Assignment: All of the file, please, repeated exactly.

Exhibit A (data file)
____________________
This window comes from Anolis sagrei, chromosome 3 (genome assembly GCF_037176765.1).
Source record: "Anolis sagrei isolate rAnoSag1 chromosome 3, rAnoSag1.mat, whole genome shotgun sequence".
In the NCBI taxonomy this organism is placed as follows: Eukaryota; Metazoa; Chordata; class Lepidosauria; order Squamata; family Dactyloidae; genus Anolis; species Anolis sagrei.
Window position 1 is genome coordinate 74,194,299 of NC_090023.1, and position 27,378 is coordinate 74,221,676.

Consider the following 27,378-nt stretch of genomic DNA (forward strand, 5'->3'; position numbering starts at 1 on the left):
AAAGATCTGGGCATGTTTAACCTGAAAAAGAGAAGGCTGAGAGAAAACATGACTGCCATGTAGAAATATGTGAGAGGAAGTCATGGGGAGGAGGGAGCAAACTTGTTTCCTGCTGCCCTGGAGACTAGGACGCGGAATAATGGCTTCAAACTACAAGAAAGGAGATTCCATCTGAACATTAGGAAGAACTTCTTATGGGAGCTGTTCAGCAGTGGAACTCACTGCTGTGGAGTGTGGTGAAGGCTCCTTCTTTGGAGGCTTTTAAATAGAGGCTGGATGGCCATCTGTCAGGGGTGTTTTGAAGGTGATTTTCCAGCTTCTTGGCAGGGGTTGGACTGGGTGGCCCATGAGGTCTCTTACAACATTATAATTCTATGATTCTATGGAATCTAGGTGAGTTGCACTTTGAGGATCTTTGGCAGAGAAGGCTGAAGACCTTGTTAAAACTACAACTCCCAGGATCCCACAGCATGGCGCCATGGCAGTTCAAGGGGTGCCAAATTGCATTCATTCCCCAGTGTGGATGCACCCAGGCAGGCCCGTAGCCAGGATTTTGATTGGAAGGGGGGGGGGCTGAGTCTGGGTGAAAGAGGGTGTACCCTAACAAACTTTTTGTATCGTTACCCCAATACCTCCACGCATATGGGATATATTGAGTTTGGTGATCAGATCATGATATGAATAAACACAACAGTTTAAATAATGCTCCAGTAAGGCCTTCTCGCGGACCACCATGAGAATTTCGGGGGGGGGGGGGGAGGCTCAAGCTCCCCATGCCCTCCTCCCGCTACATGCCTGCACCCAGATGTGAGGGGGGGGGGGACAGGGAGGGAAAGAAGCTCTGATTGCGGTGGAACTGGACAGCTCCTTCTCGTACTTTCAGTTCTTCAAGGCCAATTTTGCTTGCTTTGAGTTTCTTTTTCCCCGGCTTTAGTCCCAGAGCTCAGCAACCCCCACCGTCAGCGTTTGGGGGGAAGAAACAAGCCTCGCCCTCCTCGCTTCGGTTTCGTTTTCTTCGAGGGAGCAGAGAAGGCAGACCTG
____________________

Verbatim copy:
This window comes from Anolis sagrei, chromosome 3 (genome assembly GCF_037176765.1).
Source record: "Anolis sagrei isolate rAnoSag1 chromosome 3, rAnoSag1.mat, whole genome shotgun sequence".
In the NCBI taxonomy this organism is placed as follows: Eukaryota; Metazoa; Chordata; class Lepidosauria; order Squamata; family Dactyloidae; genus Anolis; species Anolis sagrei.
Window position 1 is genome coordinate 74,194,299 of NC_090023.1, and position 27,378 is coordinate 74,221,676.

Consider the following 27,378-nt stretch of genomic DNA (forward strand, 5'->3'; position numbering starts at 1 on the left):
AAAGATCTGGGCATGTTTAACCTGAAAAAGAGAAGGCTGAGAGAAAACATGACTGCCATGTAGAAATATGTGAGAGGAAGTCATGGGGAGGAGGGAGCAAACTTGTTTCCTGCTGCCCTGGAGACTAGGACGCGGAATAATGGCTTCAAACTACAAGAAAGGAGATTCCATCTGAACATTAGGAAGAACTTCTTATGGGAGCTGTTCAGCAGTGGAACTCACTGCTGTGGAGTGTGGTGAAGGCTCCTTCTTTGGAGGCTTTTAAATAGAGGCTGGATGGCCATCTGTCAGGGGTGTTTTGAAGGTGATTTTCCAGCTTCTTGGCAGGGGTTGGACTGGGTGGCCCATGAGGTCTCTTACAACATTATAATTCTATGATTCTATGGAATCTAGGTGAGTTGCACTTTGAGGATCTTTGGCAGAGAAGGCTGAAGACCTTGTTAAAACTACAACTCCCAGGATCCCACAGCATGGCGCCATGGCAGTTCAAGGGGTGCCAAATTGCATTCATTCCCCAGTGTGGATGCACCCAGGCAGGCCCGTAGCCAGGATTTTGATTGGAAGGGGGGGGGGCTGAGTCTGGGTGAAAGAGGGTGTACCCTAACAAACTTTTTGTATCGTTACCCCAATACCTCCACGCATATGGGATATATTGAGTTTGGTGATCAGATCATGATATGAATAAACACAACAGTTTAAATAATGCTCCAGTAAGGCCTTCTCGCGGACCACCATGAGAATTTCGGGGGGGGGGGGGGAGGCTCAAGCTCCCCATGCCCTCCTCCCGCTACATGCCTGCACCCAGATGTGAGGGGGGGGGGGACAGGGAGGGAAAGAAGCTCTGATTGCGGTGGAACTGGACAGCTCCTTCTCGTACTTTCAGTTCTTCAAGGCCAATTTTGCTTGCTTTGAGTTTCTTTTTCCCCGGCTTTAGTCCCAGAGCTCAGCAACCCCCACCGTCAGCGTTTGGGGGGAAGAAACAAGCCTCGCCCTCCTCGCTTCGGTTTCGTTTTCTTCGAGGGAGCAGAGAAGGCAGACCTG